Design work on a 93-foot-tall Tower of Voices will begin later this year, according to Jeff Reinbold, superintendent of the Flight 93 National Memorial. Once that work ends, a new booster organization, the Friends of Flight 93 National Memorial, will do some fundraising to help finance that element of the project, he said.
Other speakers at Wednesday's commemoration included Brent Glass, a member of the Flight 93 National Memorial Federal Advisory Commission, and Gordon Felt, president of the Families of Flight 93.
When passengers and crew aboard Flight 93 realized that their aircraft had been commandeered by terrorists on a suicide mission, "they drew on their American heritage to turn that airplane into a flying meeting house," Mr. Glass said. They agreed on a response and then acted collectively, he said.
"In 22 minutes our loved ones made history," Mr. Felt said. "Generations of visitors will be inspired by the heroic actions of our loved ones."
His brother, Edward Porter Felt, a computer engineer, was a passenger on the plane.
President George W. Bush signed the Flight 93 National Memorial Act on Sept. 24, 2002, creating a new national park. The crash scene in Stonycreek, however, was already a place of pilgrimage. Visitors brought thousands of mementos to the site in the years before the first phase of the permanent memorial was dedicated. That happened in 2011.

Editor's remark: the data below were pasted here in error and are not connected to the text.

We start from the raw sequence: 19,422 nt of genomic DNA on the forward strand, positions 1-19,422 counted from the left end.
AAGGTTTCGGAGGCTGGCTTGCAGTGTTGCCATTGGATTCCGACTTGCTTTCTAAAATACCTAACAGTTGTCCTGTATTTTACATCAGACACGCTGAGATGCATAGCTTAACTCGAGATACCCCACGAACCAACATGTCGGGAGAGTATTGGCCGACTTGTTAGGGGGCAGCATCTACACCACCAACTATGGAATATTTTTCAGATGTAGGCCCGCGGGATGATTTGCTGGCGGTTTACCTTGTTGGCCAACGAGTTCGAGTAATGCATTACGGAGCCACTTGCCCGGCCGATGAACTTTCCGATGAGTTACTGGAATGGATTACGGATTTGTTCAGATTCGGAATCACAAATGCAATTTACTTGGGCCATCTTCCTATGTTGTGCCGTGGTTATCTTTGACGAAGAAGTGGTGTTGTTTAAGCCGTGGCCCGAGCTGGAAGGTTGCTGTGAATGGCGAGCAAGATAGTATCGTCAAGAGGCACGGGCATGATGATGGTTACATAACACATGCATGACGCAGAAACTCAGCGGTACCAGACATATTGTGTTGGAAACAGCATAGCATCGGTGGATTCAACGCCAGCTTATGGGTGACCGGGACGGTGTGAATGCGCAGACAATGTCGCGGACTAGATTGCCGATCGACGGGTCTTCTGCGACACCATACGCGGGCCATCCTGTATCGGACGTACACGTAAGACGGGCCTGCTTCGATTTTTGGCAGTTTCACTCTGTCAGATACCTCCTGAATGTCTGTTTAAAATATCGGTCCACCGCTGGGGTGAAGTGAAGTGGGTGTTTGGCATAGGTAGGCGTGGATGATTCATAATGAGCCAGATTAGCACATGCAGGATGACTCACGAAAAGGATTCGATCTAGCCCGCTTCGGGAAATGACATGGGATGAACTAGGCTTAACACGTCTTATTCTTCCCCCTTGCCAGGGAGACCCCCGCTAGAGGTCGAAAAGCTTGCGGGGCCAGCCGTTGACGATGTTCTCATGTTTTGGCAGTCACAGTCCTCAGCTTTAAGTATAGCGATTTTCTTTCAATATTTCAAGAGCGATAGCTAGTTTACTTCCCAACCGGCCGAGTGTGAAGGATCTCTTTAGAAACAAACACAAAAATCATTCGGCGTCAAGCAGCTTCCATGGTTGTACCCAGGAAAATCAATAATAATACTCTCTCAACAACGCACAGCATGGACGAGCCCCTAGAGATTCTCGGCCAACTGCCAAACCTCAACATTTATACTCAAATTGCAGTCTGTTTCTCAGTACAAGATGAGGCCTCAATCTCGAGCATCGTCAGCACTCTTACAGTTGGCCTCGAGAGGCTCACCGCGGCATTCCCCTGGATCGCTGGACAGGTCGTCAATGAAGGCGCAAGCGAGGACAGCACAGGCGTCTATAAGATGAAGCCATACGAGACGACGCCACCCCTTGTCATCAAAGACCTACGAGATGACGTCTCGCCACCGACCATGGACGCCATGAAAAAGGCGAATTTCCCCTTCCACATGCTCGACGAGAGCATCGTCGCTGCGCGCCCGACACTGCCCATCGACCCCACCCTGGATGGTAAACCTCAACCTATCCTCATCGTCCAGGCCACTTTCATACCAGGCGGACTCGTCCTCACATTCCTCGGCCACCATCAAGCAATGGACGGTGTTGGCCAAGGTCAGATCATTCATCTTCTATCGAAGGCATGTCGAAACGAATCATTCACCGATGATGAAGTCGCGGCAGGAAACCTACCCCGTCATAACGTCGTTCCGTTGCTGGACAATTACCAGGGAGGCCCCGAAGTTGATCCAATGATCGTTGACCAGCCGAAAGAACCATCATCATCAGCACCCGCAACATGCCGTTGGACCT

About 300,000 visitors come annually, even though the memorial has not been completed, Ms. Jewell said.
"I plan on coming here every year that I am able," Richard Palaski, 66, said. A retired state trooper, Mr. Palaski grew up on Pittsburgh's South Side. He now lives in Homer City.
Twelve years ago, he was part of the law enforcement contingent sent to Stonycreek after Flight 93 went down. Memories of that day have stayed fresh in his mind, he said.
Younger participants in Wednesday's event included Jillian Sobrino and Hannah Neal, both 14, who came with 26 of their classmates and six adults from Charles Town, W.Va. Two years ago, when they were in seventh grade, they organized a "93 cents for Flight 93" fundraising effort to help finance the memorial. The Charles Town students were among the 110,000 individuals, groups, foundations and corporations that contributed to the effort.
They and their classmates sold T-shirts and collected 93 cents from each person who signed a school banner that was presented Wednesday to the National Park Service.
The teens said they raised $2,000 as of Wednesday.
Sailors from the USS Somerset were selected to ring the "bells of remembrance" during the ceremony because their ship is the third naval vessel named in honor of the people killed in the Sept. 11 terror attacks. The other two ships are the USS New York and the USS Arlington.
The Flight 93 National Memorial is open 9 a.m. to 7 p.m. through Oct. 31 and 9 a.m. to 5 p.m. starting Nov. 1.
More information about the memorial is available at www.nps.gov.homepage - breaking - region
Len Barcousky: email@example.com or 724-772-0184. First Published September 11, 2013 3:00 PM